And Listener57, you're absolutely right, money is not the key to music: a little knowledge, and trusting your instincts ("Hey, I like this! as opposed to "Hey, this is really impressive") is the key. I find that truly musical "budget" pieces are far more numerous than musical "high-end" pieces. Musically flat but extremely detailed equipment prods the unhappy owners to buy ever-more expensive equipment in an attempt to justify the ridiculously high outlay for a lot of this stuff. The more information a piece retrieves, the more difficult it is to preserve the music, which ends up just getting dissected, and the timing evaporates. Without timing, stereo equipment is good for boat anchors. Find a used Grace or Mayware - both cheap - for your Grado, and you'll hear what I hear, an opening up of the Grados, greater slam, more information at the frequency extremes. On a Black Widow on an Ariston RD80 (not particularly notable, but very musical) the Grado Platinum is a bass monster. And don't forget, these cheap tonearms benefit just as much as Regas do by re-wiring. I've just bought an ASL Mini Phono stage for $250 with NOS tubes classics new, and I can't wait to hear the Grado through it! I'll be reporting on it in the ASL Mini Phono thread later.
Steelhead, I believe it was an OM30, a highly-regarded low-mass MM, and good to finally ehar a report on it, as the OM20 from the overlooked Ortofon MM line has received some quite enthusiastic reviews in the last couple of years. To Bro57 and Listener57 (you members of the same club?) and Dopogue: I've just received my new ASL Mini Phono (I want to stay away from the high end and concentrate on music and already this thing is almost too detailed!) and everything is out of balance again, but in a quick A/B the Grado in an old Ariston RD80/Black Widow sounded better (same detail but smoother and better rhythm) than the same Grado in a re-wired RB300 on my best high-end 'table! The low-mass tonearm is that important! (Plus, and I'll keep this low as it is heresy, I'm beginning to think that the Linnies were right, with the caveat that the old Aristons and ARs are even better than the Linns at rhythm. Shhhhh.....It's not all about detail, which in the end simply interferes. Keep it under your hats.) Now I will make myself a tonearm board out of solid Purpleheart for the Ariston to increase that natural quality: I think the Arsiton/Black Widow is a keeper, and damned my high-end 'tables, at least for now. Now to the Purpleheart!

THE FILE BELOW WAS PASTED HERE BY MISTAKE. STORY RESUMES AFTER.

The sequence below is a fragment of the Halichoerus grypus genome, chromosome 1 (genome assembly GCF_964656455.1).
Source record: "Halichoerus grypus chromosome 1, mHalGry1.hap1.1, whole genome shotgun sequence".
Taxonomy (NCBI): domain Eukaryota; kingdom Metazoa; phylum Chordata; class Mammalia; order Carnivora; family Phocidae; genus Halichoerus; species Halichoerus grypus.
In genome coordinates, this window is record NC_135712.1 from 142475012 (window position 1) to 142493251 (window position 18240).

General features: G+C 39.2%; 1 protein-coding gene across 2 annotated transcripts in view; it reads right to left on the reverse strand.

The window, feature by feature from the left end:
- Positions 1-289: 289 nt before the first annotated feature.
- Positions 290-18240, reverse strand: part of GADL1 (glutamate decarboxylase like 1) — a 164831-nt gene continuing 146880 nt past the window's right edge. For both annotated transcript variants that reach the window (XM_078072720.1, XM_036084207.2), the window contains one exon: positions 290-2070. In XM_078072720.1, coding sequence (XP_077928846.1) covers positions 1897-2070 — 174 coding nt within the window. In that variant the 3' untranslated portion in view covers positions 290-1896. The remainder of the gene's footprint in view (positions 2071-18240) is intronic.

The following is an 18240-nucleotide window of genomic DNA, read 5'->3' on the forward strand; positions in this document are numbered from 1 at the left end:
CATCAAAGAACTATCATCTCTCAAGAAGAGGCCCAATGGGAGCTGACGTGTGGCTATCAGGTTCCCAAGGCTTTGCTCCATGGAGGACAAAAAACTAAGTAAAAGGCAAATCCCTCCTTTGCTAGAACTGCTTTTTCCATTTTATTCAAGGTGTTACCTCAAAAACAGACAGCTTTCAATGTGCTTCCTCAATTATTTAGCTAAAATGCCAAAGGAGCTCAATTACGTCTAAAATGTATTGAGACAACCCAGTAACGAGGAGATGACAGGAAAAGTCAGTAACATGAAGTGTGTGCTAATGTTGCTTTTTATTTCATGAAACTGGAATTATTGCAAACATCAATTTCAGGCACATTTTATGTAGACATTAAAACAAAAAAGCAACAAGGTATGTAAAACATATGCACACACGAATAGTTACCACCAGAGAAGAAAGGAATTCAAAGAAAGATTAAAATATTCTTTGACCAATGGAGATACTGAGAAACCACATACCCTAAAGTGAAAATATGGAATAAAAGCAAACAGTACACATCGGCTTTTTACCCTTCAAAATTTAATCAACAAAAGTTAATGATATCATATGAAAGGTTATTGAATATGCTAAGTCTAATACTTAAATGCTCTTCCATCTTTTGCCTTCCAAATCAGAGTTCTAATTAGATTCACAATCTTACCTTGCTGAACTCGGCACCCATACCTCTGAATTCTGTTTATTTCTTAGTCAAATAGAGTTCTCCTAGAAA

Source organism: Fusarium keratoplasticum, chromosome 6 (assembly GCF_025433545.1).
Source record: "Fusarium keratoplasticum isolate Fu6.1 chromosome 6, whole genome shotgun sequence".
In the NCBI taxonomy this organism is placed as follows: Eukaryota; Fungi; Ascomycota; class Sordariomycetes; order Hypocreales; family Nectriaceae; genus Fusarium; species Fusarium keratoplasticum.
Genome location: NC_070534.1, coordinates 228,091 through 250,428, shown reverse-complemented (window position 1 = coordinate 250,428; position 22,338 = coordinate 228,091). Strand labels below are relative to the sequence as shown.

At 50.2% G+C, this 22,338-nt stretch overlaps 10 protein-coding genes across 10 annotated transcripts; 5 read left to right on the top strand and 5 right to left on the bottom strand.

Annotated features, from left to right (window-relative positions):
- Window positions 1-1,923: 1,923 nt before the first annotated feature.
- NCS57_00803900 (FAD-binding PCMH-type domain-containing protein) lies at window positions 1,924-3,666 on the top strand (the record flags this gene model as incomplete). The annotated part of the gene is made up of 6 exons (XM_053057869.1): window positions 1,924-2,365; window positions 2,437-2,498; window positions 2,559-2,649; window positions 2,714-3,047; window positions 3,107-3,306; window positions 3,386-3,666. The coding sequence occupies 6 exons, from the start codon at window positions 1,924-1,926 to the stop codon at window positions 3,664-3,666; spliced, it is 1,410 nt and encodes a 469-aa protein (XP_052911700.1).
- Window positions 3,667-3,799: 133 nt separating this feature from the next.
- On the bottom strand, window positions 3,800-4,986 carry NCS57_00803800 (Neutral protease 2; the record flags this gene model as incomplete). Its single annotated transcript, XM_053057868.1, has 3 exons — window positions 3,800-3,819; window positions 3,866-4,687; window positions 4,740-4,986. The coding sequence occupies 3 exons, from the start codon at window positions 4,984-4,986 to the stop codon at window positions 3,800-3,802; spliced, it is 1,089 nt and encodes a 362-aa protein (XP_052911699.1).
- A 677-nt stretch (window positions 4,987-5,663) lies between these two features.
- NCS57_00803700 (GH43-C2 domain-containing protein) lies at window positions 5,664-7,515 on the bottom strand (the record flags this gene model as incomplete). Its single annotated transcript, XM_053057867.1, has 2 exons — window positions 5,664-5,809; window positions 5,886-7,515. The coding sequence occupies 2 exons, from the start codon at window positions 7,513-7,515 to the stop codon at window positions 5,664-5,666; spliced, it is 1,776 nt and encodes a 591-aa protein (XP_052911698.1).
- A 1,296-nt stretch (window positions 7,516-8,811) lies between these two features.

Dopogue: I have both a Stanton and the latest Shure V15. The Shure is slower, less revealing and lacks coherence during complex dynamic passages. It is a good "universal" cartridge in that it is competent and works reasonably well in most any arm that you throw it in, but it doesn't work optimally as compared to a more specialized cartridge in any of the given arms that you might use it in.
Having said that, the Shure is much more stable in terms of sonics from system to system. The Stanton is measurably more finicky in terms of cartridge loading and sonics WILL vary for this reason. Much of this has to do with capacitance, as quite a few TT's have interconnects that are too high in capacitance to obtain optimum results with the 881S. Couple this with the capacitive loading that is built into most phono stages and the Stanton suffers quite noticeably in anything but a system that is designed to let it sing.
On top of all of that, i'm basing my comments on the 881 using the "S" / Stereohedron stylus, not the current model that comes with an Elliptical stylus. That's why i mentioned picking up the NOS Stereohedron stylus from Kevin at KAB while he still has some in stock and keeping the Elliptical as a spare.
Steelhead & John: I agree that the Ortofon OM 20 & 30 would also be a good candidate for this arm. If i can remember correctly, Ortofon designed these cartridges while working with Dual. For those that aren't familiar with Dual TT's, they also used straight arms of low mass design. Some of the later Dual's even came stock with a special version of these Ortofon cartridges. The cartridge body & headshell were built as one integral unit, offering increased rigidity and no need to adjust the overhang. You simply installed the cartridge and began playing as the cartridge / headshell combo was already optimized for that specific arm. I seem to remember something about these cartridges being called "Concorde" or something like that, as they somewhat resembled the fancy French aeroplane of the same name. Sean